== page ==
Pulitzer Prize winner Jane Smiley’s debut novel Barn Blind (1980) is an intimate look at a family in turmoil—Katy and Alex Karlson and their 4 teenage children operate Kate’s horse farm in the mid-west; they are caring for 40 thoroughbred horses on the 300 acre farm. There is plenty of work for all and Kate is a demanding boss, but money is scarce.
The Pony Clubbers, pre-teens and teenagers learning horsemanship, provide the needed low-cost labor to clean barns, exercise horses and tidy the tack room. They do their chores to learn, not earn, but sometimes Kate takes advantage of their adolescent love for horses.
The [Pony Clubber’s] father, who knew nothing of horses, came to Kate the next morning and made an offer for Spanky. [His daughter] was elated and ashamed. “This is him, daddy,” she said, shyly patting the neck that, by herself, she would have embraced. …
“Spanky is a lovely horse,” she said, “I trained him myself.” On the whole, Kate did not feel that she cheated these men. The horses she sold were worth but a few hundred dollars less that she charged.
The amount specified by Kate was considerably more than the amount that the Pony Clubber had given to her father, but he paid anyway—Kate is very convincing with parents. But John and Peter, Kate’s older boys, heard the exchange and took notice.
The income from equestrian classes and horse sales never covered costs and Alex worked full time in the city to make up the difference. The family’s money problems are made worse by Kate’s firm but false belief in her business acumen.
Kate’s full attention is always given to the children’s horsemanship; she demanded that they be mounted by 7:30 each day except Sunday to train for the three horse shows that loom over their summer lives. On Sunday the family goes to a small Catholic church near the farm.
Kate got religion late in life, after her children were born, but, once converted, religious ardor infused her life. Alex refused to convert, causing a split between the two:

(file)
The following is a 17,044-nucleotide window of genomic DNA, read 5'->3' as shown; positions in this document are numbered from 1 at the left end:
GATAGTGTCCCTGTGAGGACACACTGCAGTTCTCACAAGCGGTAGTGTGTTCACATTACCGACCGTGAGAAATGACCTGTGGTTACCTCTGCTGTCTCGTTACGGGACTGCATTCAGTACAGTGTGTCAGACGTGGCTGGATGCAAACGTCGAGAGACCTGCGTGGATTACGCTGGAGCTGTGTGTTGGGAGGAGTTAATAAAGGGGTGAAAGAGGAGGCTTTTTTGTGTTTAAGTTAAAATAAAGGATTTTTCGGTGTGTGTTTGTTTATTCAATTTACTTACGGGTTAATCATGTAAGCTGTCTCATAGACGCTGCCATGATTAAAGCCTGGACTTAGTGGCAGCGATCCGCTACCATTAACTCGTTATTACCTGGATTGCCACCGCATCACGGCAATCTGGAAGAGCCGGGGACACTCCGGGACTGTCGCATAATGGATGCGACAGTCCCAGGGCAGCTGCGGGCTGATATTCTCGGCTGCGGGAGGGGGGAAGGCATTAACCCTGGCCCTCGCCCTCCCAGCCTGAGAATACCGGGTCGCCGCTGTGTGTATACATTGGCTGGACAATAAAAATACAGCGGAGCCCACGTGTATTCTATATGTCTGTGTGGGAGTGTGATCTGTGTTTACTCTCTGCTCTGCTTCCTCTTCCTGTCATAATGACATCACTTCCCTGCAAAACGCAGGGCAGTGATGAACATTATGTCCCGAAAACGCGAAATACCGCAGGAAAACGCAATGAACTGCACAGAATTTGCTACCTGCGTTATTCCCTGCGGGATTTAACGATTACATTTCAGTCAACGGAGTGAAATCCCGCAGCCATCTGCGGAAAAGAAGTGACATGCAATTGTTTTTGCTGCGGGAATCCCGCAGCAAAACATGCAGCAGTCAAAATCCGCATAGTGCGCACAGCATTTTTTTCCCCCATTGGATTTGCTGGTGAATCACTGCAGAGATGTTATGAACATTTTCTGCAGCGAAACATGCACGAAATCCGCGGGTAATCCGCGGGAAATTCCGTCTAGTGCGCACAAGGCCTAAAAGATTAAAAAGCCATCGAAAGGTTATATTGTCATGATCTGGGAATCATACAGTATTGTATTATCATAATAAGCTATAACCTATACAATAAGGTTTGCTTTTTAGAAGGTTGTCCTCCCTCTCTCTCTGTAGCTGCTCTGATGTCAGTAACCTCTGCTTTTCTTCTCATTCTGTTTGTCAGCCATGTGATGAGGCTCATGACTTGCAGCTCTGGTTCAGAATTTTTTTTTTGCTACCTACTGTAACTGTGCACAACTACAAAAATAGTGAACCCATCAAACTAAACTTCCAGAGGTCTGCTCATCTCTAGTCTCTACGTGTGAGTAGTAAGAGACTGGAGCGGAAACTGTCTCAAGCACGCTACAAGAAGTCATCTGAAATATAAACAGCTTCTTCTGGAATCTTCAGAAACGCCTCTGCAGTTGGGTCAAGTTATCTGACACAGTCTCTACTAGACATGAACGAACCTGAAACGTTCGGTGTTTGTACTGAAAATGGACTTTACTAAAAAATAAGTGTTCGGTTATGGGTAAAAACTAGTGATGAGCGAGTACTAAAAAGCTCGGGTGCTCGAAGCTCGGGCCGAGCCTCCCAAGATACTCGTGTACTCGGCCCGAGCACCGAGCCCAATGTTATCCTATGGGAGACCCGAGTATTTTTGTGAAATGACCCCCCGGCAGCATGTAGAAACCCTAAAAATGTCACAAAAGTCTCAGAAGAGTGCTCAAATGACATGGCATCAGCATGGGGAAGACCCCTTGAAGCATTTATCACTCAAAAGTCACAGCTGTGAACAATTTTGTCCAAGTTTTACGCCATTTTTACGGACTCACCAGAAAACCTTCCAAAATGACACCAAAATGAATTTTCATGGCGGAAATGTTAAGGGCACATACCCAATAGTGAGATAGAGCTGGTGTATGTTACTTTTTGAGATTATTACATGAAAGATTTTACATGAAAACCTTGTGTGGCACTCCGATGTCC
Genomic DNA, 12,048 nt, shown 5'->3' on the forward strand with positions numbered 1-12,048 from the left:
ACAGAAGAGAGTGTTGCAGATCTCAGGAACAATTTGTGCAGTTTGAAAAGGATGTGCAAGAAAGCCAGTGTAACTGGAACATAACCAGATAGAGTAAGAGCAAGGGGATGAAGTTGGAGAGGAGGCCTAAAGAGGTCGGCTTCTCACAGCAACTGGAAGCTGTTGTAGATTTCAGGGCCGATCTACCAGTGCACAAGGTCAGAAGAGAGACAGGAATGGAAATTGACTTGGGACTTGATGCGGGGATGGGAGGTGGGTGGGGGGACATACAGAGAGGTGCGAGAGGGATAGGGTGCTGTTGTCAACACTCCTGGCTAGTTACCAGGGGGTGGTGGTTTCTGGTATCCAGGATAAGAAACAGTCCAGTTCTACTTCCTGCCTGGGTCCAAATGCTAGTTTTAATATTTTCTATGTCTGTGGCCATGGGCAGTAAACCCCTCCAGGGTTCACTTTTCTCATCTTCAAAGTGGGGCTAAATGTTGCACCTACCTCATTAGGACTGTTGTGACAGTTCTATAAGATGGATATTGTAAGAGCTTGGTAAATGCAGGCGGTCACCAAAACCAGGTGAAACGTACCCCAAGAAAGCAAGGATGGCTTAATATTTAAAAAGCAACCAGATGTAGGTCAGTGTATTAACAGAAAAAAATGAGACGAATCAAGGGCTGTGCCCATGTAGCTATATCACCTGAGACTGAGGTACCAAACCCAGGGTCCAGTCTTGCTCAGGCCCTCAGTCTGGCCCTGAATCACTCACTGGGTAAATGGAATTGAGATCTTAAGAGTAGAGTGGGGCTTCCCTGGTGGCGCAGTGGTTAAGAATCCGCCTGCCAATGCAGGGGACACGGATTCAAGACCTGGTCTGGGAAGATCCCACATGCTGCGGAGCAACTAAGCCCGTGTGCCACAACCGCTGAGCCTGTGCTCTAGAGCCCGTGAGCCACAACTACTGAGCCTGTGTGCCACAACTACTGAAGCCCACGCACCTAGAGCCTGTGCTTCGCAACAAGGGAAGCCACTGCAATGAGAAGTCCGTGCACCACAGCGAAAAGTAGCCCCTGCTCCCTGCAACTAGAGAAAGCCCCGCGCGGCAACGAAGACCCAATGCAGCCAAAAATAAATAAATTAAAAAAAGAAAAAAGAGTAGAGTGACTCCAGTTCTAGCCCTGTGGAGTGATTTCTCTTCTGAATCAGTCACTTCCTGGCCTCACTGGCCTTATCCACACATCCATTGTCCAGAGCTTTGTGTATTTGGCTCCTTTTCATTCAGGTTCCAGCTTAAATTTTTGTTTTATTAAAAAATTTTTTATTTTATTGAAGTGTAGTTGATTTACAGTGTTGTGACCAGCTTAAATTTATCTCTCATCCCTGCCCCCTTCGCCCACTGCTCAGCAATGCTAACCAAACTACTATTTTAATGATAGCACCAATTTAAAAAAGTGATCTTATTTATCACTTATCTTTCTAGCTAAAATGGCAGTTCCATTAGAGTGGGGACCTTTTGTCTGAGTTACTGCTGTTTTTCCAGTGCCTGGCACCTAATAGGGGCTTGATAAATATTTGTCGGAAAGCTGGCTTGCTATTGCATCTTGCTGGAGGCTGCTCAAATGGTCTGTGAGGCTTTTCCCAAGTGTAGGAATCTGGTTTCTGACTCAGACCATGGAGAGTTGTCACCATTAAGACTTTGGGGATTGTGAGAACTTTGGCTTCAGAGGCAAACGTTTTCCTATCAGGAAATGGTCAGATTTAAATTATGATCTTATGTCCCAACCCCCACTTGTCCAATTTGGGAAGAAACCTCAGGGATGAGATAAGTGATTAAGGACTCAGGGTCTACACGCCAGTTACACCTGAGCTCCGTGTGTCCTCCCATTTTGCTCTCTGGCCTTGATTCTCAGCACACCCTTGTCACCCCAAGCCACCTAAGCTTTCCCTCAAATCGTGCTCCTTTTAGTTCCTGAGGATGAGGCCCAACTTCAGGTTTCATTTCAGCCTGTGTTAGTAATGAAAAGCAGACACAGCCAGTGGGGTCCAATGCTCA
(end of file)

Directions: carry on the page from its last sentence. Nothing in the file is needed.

It had turned out that Kate developed a passionate intolerance for the prospect of Axel’s exclusion from heavenly bliss. “You will go to Hell,” she said, “you will go to Hell.” And he laughed. …
He continued to tease her. Once he said, “You are truly the most puritanical Catholic I’ve ever seen. The Church forgives remember.
Kate couldn’t forgive; she moved to a separate bedroom, and there would be no further intimacies. Alex had tolerated that situation for 14 years because he loved her, but this summer his tolerance and love would be tested.
Emotions run deep in their teenage children who work hard and train hard. During one particularly frustrating family crisis, Kate lost her temper with the children and berated them for not working hard enough. Later, she and Alex are washing the dishes:
When the sink was full and steaming, he closed the taps and said, “Do you remember when Margaret was three and we sent her to nursery school, and they asked her what her name was, and she told them all it was ‘Sweetheart’?”
Kate ignores Margaret’s need for love and tenderness; Margaret becomes a weeper, subject to uncontrollable crying. Henry, the youngest, runs away from home during a horse show, but returns to watch John perform in the cross-country event (he took only a peanut butter sandwich for food). John, the 15 year old, has temper problems and punishes his horse. Peter struggles to meet Kate’s demands for excellence, hoping for affection in return.
A tenuous balance exists as the family copes with their inner devils and the hard physical labor of running Kate’s horse farm, training horses and holding equestrian classes in dressage.
The novel’s title barn blind is a derogatory term used by horse breeders that refers to an unreasoned and unshakable pride in their own horse–irregardless of the actual conformation of the horse. Some apply the term to the overzealous in general.
Kate is barn blind – She cannot see the consequences of her overzealous focus on the horse farm and dressage events. The will be tragic consequences for her family. Are you tired of reading about pushy, over-ambitious fathers? Read Barn Blind to get a good look at the pushy mother.
The author’s sensitive and insightful writing and her attention to detail make this story a delight to read. Along the way, the reader will get to know each member of this family well, but be prepared to learn the language of equestrian shows and horse farms.
The United States Equestrian Federation, USEF, trains, selects, and funds our United States Equestrian Team which consistently wins medals at the highest level of international competition, including the Olympic Games. The USEF also licenses equestrian competitions of all levels across the United States each year.
Day 61: Barn Blind, Jane Smiley (1980).